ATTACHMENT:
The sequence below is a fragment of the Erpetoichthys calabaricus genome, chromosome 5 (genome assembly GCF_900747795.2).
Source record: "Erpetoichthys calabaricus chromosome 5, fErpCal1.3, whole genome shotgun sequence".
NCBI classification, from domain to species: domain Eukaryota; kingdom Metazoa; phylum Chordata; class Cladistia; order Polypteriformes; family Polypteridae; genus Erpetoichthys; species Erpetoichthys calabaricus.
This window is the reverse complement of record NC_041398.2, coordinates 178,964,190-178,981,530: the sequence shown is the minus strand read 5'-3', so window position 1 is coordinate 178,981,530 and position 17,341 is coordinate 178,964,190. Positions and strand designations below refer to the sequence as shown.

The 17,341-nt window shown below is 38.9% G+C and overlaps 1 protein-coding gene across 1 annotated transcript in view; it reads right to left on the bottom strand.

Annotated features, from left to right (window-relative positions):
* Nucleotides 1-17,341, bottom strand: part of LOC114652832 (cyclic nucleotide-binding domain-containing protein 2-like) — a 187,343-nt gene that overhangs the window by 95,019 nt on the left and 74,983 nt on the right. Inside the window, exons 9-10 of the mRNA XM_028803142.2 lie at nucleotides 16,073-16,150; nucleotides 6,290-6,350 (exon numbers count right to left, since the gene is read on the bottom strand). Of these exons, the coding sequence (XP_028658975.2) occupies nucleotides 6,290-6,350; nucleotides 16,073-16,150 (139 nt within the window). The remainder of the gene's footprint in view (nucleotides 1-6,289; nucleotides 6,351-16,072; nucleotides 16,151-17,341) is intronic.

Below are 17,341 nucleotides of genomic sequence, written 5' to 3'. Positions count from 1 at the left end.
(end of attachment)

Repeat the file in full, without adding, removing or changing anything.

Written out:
The sequence below is a fragment of the Erpetoichthys calabaricus genome, chromosome 5 (genome assembly GCF_900747795.2).
Source record: "Erpetoichthys calabaricus chromosome 5, fErpCal1.3, whole genome shotgun sequence".
NCBI classification, from domain to species: domain Eukaryota; kingdom Metazoa; phylum Chordata; class Cladistia; order Polypteriformes; family Polypteridae; genus Erpetoichthys; species Erpetoichthys calabaricus.
This window is the reverse complement of record NC_041398.2, coordinates 178,964,190-178,981,530: the sequence shown is the minus strand read 5'-3', so window position 1 is coordinate 178,981,530 and position 17,341 is coordinate 178,964,190. Positions and strand designations below refer to the sequence as shown.

The 17,341-nt window shown below is 38.9% G+C and overlaps 1 protein-coding gene across 1 annotated transcript in view; it reads right to left on the bottom strand.

Annotated features, from left to right (window-relative positions):
* Nucleotides 1-17,341, bottom strand: part of LOC114652832 (cyclic nucleotide-binding domain-containing protein 2-like) — a 187,343-nt gene that overhangs the window by 95,019 nt on the left and 74,983 nt on the right. Inside the window, exons 9-10 of the mRNA XM_028803142.2 lie at nucleotides 16,073-16,150; nucleotides 6,290-6,350 (exon numbers count right to left, since the gene is read on the bottom strand). Of these exons, the coding sequence (XP_028658975.2) occupies nucleotides 6,290-6,350; nucleotides 16,073-16,150 (139 nt within the window). The remainder of the gene's footprint in view (nucleotides 1-6,289; nucleotides 6,351-16,072; nucleotides 16,151-17,341) is intronic.

Below are 17,341 nucleotides of genomic sequence, written 5' to 3'. Positions count from 1 at the left end.